https://doi.org/10.1371/journal.pone.0262582.t006

Table 7 displays the pattern of cement distribution after the removal of cemented crowns. None of the crowns broke during applying dislodgment force; nor was any of the zirconia superstructures of the customized zirconia abutments separated from the titanium inserts.

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Table 7. Frequency of mode of failure in different groups (%).

https://doi.org/10.1371/journal.pone.0262582.t007

Discussion

The present findings rejected the null hypothesis since the type of provisional resin cement and ceramic restoration affected the final color of ceramic crowns and retentive strength of implant-supported all-ceramic restorations.

Luting cement and color (ΔE00(1))

This study showed that the provisional resin cement significantly improved the color match of monolithic zirconia and lithium disilicate ceramic restorations over the zirconia abutment by reducing the ΔE00(1) values compared with the control group. Considering the previously established clinical perceptibility and acceptability thresholds [15], the color change for the control group was clinically unacceptable (ΔE00>2.25) for both ceramic restorations, and also unacceptable for Implantlink Semi cement in the monolithic zirconia group (ΔE00>2.25).

The color of ceramic restorations is reported to be affected by the luting cement [12, 17, 18]; as Carrabba et al. [17] documented imperceptible color change only with the clear shade of resin cements in combination with the thickest CAD/CAM feldspathic ceramic (2 mm). Tabatabaian et al. [18] detected that zinc phosphate and TempBond cements caused unacceptable color changes on a zirconia framework; while, a glass ionomer and resin cement led to acceptable results. However, Malkondu et al. [12] found the lowest and highest ΔE in monolithic zirconia crowns cemented with resin-modified glass ionomer and zirconia crowns cemented with resin cement, respectively.

Although the provisional resin cement used in this study significantly improved the color match of both types of ceramic restorations, it was still clinically unacceptable for Implantlink Semi cement in monolithic zirconia group (ΔE00>2.25); but, using this cement with lithium disilicate resulted in a great color match (ΔE00<1.3). However, it should be noted that the final color of all-ceramic restorations might be unpredictable after the use of temporary cements, as reported by Liu et al. [19]. They also suggested that for a 1-mm-thick high or ultrahigh-translucent all-ceramic restoration, non-opaque or natural opaque shade cements can improve the color match before and after cementation more than the opaque cements did; however, it might be insufficient to make the final color clinically acceptable. The role of cement is even more imperative in more translucent ceramics restorations, where opaque cements create a lighter shade and transparent cements create a darker shade due to changes in L* values [20].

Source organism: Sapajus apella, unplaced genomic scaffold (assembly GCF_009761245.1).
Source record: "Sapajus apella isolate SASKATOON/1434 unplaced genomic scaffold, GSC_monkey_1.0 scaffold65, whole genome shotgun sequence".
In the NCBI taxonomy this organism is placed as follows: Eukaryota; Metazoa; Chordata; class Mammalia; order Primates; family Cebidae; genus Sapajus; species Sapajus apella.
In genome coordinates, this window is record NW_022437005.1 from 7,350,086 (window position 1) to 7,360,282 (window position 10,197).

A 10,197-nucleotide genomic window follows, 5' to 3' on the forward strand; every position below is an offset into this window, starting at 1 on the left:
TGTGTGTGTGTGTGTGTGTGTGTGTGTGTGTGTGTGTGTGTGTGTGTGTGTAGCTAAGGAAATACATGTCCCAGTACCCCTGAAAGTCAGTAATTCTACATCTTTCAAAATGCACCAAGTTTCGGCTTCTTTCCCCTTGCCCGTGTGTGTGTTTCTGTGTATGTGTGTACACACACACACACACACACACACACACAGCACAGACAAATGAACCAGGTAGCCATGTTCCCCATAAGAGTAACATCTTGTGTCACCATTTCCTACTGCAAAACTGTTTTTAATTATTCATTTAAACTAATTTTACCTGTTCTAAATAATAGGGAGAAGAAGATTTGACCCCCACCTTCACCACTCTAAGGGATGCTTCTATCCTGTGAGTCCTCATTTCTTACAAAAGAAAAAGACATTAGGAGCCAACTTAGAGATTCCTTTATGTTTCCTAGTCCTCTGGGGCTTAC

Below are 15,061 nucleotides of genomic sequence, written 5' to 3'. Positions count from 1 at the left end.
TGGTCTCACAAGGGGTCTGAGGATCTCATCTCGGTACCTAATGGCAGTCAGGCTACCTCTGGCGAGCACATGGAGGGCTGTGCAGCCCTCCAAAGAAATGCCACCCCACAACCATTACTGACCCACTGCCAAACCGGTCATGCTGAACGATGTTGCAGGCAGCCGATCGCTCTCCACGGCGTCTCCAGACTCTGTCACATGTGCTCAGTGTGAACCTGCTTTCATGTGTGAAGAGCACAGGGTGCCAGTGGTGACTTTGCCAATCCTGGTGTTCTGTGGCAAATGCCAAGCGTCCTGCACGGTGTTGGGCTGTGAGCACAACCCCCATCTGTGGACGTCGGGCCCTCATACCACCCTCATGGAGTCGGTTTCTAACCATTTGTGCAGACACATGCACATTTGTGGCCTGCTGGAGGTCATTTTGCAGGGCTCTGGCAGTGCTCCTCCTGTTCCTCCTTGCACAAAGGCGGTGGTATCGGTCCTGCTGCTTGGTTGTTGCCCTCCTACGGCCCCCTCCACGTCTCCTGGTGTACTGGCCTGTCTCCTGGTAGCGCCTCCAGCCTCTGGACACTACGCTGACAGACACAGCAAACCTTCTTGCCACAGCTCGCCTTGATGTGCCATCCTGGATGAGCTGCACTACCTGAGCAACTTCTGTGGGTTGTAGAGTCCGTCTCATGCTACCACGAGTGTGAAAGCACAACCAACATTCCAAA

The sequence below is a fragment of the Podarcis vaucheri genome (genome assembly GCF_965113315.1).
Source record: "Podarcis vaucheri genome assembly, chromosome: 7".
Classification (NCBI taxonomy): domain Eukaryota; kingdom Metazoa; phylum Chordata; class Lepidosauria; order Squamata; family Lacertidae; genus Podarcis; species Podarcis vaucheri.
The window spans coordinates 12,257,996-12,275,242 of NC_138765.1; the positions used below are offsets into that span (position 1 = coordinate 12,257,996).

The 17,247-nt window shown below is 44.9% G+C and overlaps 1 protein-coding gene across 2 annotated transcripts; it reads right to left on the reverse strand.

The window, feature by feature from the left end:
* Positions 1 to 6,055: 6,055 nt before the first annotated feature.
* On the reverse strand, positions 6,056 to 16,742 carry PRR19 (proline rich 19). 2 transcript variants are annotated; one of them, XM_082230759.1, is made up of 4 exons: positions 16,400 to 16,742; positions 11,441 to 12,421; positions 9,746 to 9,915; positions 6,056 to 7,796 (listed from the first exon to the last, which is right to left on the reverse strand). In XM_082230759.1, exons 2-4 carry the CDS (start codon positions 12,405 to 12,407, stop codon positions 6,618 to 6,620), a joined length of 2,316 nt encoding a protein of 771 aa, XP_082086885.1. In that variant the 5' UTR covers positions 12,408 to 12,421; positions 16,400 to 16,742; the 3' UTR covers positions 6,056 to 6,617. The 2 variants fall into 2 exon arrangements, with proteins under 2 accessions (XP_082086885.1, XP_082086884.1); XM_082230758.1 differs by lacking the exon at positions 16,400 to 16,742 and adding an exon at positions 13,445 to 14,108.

The effect of luting cement on the color of an all-ceramic restoration is in association with the thickness of the ceramic and cement, as well as the cement shade [13, 21]. Tabatabaian et al. [13] defined the minimum thickness of 1 mm for acceptable masking ability and a minimum thickness of 1.6 mm for the ideal masking ability of a zirconia ceramic on a black and white substrate. In addition, Vichi et al. [21] showed that differences in cement thickness (0.1 or 0.2 mm) slightly affected the final color of an all-ceramic crown. Since the current study used ceramic and cement in a single thickness (1.0 and 0.04 mm, respectively), no conclusion can be drawn regarding the ceramic and cement thicknesses.

The wide variety of color measurement methods restricts the comparison between studies. Tsiliagkou et al. [22] assessed the repeatability and accuracy of Easyshade (Vita), SpectroShade (MHT Optic Research), and ShadeVision (XRite) dental spectrophotometers and reported SpectroShade as the most accurate and reliable of the three color-matching devices. It was corroborated by Mehl et al.’s [23] and Khurana et al.’s [24] studies. However, Dozic et al. reported Easyshade (the one used in the present study) as the most reliable instrument of shade matching both in vitro and in vivo [25]. The difference among the studies can also be due to the employed color difference formulae. Although some researchers might still use the CIE 76 formula, CIEDE2000 is suggested as a more applicable and reliable formula in dentistry [26].

Aging and the final color (ΔE00(2))